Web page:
ERWIN -— The Unicoi County Commission did not hold a regular meeting in December, but members of the commission did gather for a Monday work session to get information on a pair of options to centralize the county’s finances.
Rick Hall with the County Technical Advisory service attended to discuss two local-option laws — the County Financial Management System of 1981 and the Fiscal Control Acts of 1957. The county’s finances currently fall under general law.
In its audit of the county’s 2012-13 fiscal year, the Tennessee Comptroller of the Treasury recommended the county look to establish not only an audit committee, but also a central system of accounting, budgeting and purchasing. Commission Vice Chairman Dwight Bennett said the adoption of one of the acts would help the county’s departments get on the same financial page.
“Where I’m in favor of one of these is how, with the county, the right hand doesn’t know what the left hand is doing on so many issues,” Bennett said. “That’s where I have a problem since I’ve been on the commission — there’s so many issues we that run into, you don’t know where to go to get the information in a timely manner. If you do get it, it still doesn’t get out to everybody.”
Hall said both the County Financial Management System of 1981 and the Fiscal Control Acts of 1957 would provide a uniform financial management to the county, establish uniform purchasing and financial policies for all county departments, enhance resource utilization and improve the dissemination of financial information to county officials.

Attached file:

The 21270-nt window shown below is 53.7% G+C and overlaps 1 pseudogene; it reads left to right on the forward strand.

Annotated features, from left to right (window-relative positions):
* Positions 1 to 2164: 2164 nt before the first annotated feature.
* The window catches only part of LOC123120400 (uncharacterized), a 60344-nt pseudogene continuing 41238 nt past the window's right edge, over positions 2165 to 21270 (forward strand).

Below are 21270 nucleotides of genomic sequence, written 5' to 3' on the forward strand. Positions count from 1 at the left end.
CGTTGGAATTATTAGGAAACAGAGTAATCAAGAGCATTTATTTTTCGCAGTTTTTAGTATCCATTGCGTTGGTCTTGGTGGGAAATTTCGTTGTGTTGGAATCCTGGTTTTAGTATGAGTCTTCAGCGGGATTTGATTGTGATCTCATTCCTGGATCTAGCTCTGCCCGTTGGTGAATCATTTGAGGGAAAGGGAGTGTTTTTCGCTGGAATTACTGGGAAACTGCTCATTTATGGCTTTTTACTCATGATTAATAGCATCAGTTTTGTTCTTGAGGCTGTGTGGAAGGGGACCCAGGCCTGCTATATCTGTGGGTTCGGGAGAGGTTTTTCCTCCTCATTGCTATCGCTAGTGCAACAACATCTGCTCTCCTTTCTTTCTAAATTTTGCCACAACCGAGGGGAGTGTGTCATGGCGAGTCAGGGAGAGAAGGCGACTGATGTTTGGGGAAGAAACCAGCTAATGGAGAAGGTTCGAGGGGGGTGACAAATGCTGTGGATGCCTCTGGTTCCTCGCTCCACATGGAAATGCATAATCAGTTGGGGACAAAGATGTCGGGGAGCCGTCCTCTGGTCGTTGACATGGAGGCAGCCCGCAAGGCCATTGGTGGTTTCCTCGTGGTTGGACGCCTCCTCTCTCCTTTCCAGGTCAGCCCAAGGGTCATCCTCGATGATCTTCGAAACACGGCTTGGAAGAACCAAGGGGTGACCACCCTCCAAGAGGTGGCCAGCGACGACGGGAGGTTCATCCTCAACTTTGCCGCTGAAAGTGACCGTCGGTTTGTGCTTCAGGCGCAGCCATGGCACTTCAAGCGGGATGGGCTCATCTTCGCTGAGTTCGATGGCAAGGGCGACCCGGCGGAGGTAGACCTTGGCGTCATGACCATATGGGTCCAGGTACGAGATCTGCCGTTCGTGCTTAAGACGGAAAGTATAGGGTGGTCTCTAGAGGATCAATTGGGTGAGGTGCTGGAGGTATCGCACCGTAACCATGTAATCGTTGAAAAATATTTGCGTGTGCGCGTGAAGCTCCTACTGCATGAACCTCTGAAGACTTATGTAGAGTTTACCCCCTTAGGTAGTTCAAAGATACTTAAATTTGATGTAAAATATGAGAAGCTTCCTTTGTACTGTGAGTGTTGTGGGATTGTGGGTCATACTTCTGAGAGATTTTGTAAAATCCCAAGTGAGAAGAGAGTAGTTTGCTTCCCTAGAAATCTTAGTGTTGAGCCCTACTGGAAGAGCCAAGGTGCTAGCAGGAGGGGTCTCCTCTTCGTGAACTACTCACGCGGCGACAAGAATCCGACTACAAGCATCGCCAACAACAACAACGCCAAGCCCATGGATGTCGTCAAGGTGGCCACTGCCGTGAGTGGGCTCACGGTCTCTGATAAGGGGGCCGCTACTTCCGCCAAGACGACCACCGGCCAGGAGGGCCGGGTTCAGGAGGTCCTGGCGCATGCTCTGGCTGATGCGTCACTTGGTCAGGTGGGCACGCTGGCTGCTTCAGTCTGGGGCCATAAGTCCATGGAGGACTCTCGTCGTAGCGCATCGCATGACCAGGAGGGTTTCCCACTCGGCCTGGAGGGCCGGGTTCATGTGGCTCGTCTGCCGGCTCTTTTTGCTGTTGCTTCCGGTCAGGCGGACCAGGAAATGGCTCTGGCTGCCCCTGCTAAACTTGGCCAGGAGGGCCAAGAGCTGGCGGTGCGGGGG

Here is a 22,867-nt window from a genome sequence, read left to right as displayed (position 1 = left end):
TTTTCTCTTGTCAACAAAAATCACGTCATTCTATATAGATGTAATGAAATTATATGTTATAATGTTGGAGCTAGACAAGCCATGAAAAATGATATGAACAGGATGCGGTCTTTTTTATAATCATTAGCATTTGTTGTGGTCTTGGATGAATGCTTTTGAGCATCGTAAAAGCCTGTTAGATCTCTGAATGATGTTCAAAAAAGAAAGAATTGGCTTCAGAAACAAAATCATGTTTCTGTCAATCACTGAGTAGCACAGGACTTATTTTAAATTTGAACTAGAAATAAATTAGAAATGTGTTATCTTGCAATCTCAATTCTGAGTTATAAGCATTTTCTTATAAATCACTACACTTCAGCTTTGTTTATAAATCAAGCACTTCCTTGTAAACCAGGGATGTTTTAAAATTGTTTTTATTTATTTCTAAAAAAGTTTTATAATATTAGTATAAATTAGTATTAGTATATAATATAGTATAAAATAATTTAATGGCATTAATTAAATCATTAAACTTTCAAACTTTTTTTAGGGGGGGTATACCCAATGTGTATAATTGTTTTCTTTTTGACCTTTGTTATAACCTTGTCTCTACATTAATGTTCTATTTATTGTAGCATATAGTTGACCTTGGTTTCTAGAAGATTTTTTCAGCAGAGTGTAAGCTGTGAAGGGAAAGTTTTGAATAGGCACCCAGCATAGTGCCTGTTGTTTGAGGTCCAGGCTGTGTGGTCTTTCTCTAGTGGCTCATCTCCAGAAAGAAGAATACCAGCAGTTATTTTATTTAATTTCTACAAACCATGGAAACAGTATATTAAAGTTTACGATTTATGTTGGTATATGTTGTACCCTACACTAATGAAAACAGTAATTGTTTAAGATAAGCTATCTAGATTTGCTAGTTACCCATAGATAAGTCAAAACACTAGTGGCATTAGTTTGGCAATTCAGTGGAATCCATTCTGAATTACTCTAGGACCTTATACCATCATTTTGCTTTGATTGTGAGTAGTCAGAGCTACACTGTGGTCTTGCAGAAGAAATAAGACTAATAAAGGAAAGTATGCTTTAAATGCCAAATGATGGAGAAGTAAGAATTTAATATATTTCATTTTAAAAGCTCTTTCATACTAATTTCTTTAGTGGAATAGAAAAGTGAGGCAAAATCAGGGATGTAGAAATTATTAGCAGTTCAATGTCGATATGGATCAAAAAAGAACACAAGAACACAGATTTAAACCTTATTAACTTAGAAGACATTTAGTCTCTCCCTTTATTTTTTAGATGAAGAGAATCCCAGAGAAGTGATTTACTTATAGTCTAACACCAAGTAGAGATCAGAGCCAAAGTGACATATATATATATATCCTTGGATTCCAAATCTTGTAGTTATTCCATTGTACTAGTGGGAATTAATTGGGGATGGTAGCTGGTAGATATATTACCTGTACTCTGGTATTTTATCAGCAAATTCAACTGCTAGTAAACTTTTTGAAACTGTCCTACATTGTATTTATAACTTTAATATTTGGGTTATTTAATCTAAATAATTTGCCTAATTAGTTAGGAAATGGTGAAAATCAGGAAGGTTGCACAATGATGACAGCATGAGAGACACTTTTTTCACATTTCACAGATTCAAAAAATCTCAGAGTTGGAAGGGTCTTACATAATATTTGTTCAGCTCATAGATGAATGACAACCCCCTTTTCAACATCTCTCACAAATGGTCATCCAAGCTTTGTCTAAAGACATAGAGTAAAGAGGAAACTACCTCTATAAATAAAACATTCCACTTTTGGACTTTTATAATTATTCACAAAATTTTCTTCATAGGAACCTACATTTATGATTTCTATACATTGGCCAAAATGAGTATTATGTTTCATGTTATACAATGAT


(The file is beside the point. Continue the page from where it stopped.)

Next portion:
The CFMS of 1981 would centralize the finances and purchasing for the county’s departments, including the school system, Hall said. He said the act, which could be adopted by either a two-thirds vote by the commission or the majority vote in a countywide referendum, would consolidate the county’s financial functions into a department of finances.
The county’s finance department would handle all purchasing, accounting, budgeting, payroll, cash management and other fiscal matters for the county, Hall said. A Finance Management Committee made up of seven members would be established, with this panel being made up of the county mayor, the highway department superintendent, the director of schools and four members who may or may not be county commissioners. This committee’s primary duty would be to establish and approve financial policies and procedures for the county.
A director of finance would also be brought onboard through the CFMS of 1981, Hall said. This person would be appointed by the finance committee and would oversee the new finance department and install and maintain a countywide system of purchasing, accounting, payroll, budgeting and cash management.
The director of finance would also provide county officials with monthly reports showing the conditions of the budget. The establishment of a purchasing department is optional under the CFMS of 1981, and a little more than 20 counties across the state have adopted the act, Hall said.
Hall said the Fiscal Control Acts of 1957 is made up of three separate acts, one for budgeting, one for accounting and one for purchasing, which may individually or all be adopted by the same means as the CFMS of 1981. The county mayor’s office and the highway department would automatically fall under the The Fiscal Control Acts of 1957 but the school system would not, Hall said. The school system could become part of the system only if the state commission of education approves the transfer, Hall said.
No action was taken on the financial acts at Monday’s work session.